For two months now, we have become accustomed to waiting for the latest COVID-19 figures to be released every evening by the Minister of Health, Dr Zweli Mkhize. While many observers might be alarmed at the number of infections in the Western Cape (WC) compared to the rest of South Africa, this is actually positive news.
As of 17 May 2020, the WC had conducted 90 750 tests or 20% of the total number of tests that have been done nationwide. Simply put, since the WC comprises 10 – 11% of the total population, this means that the province is testing at twice the rate as the rest of the country.
Between 13 500 and 15 600 people per million population have been tested, a figure that will improve every day if the province maintains its average of 12 000 tests per week. This puts the WC on a par with South Korea (14 693), a country that has been globally praised for its testing response, and approaching the Netherlands (16 809) and Sweden (17 589).
The World Health Organisation is clear. The more you test, the more cases you will find. But what is essential is not just testing randomly but strategically. The WC has adopted this thinking with its selective hotspot testing strategy, which will enable the government to make informed decisions based on meaningfully robust data.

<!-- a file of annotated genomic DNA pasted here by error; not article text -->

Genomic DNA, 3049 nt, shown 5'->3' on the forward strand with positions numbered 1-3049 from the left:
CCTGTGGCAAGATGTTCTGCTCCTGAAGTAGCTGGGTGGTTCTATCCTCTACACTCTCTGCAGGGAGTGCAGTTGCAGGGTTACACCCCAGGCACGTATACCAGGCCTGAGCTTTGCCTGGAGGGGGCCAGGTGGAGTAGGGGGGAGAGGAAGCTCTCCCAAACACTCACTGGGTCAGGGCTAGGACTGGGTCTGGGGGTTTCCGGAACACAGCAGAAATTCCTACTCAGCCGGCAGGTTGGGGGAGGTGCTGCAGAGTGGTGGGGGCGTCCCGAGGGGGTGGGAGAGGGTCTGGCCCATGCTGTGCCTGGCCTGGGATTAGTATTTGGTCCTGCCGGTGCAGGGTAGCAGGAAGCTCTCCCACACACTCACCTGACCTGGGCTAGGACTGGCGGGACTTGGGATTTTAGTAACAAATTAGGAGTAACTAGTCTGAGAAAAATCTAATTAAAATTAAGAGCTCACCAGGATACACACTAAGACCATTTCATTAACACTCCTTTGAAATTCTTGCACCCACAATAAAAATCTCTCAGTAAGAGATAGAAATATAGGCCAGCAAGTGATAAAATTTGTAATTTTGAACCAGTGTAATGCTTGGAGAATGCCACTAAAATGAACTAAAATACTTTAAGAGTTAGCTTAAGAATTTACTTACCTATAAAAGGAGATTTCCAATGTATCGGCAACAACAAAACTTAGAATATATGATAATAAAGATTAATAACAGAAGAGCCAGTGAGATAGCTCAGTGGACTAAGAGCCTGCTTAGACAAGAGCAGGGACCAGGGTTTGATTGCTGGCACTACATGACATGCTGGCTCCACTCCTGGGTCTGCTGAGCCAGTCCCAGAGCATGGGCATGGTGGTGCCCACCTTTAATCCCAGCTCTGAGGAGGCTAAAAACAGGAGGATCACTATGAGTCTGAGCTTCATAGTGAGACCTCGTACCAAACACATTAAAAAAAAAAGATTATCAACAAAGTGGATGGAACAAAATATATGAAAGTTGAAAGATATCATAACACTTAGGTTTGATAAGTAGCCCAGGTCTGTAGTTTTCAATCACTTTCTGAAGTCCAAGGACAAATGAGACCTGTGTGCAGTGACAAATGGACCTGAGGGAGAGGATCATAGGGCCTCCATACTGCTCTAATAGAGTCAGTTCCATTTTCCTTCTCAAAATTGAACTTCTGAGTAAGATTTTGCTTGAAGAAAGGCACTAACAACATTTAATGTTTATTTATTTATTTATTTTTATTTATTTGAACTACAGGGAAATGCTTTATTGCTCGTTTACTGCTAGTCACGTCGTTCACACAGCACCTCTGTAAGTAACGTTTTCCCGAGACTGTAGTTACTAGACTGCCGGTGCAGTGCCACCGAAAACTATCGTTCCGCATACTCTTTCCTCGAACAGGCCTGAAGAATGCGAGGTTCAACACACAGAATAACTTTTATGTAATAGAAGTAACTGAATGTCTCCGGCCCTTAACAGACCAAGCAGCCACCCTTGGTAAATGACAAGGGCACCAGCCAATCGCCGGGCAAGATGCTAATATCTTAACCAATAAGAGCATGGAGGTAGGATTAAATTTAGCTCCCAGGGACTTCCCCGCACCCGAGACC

To date, 96% of people who have contracted COVID-19 in the WC have recovered. This is significantly higher than the global recovery figure of 85% and even better than the recovery figures for Europe (82%) and North America (81%). This means that residents are getting the care that is required and the province is geared up to deal with the increasing number of infections that are inevitable as the country opens up.
People often praise the health care systems of countries in Europe and North America. But when it comes to COVID-19, the figures show that there is no better place to be than the Western Cape. Instead of being fearful, WC residents should be hopeful and reassured.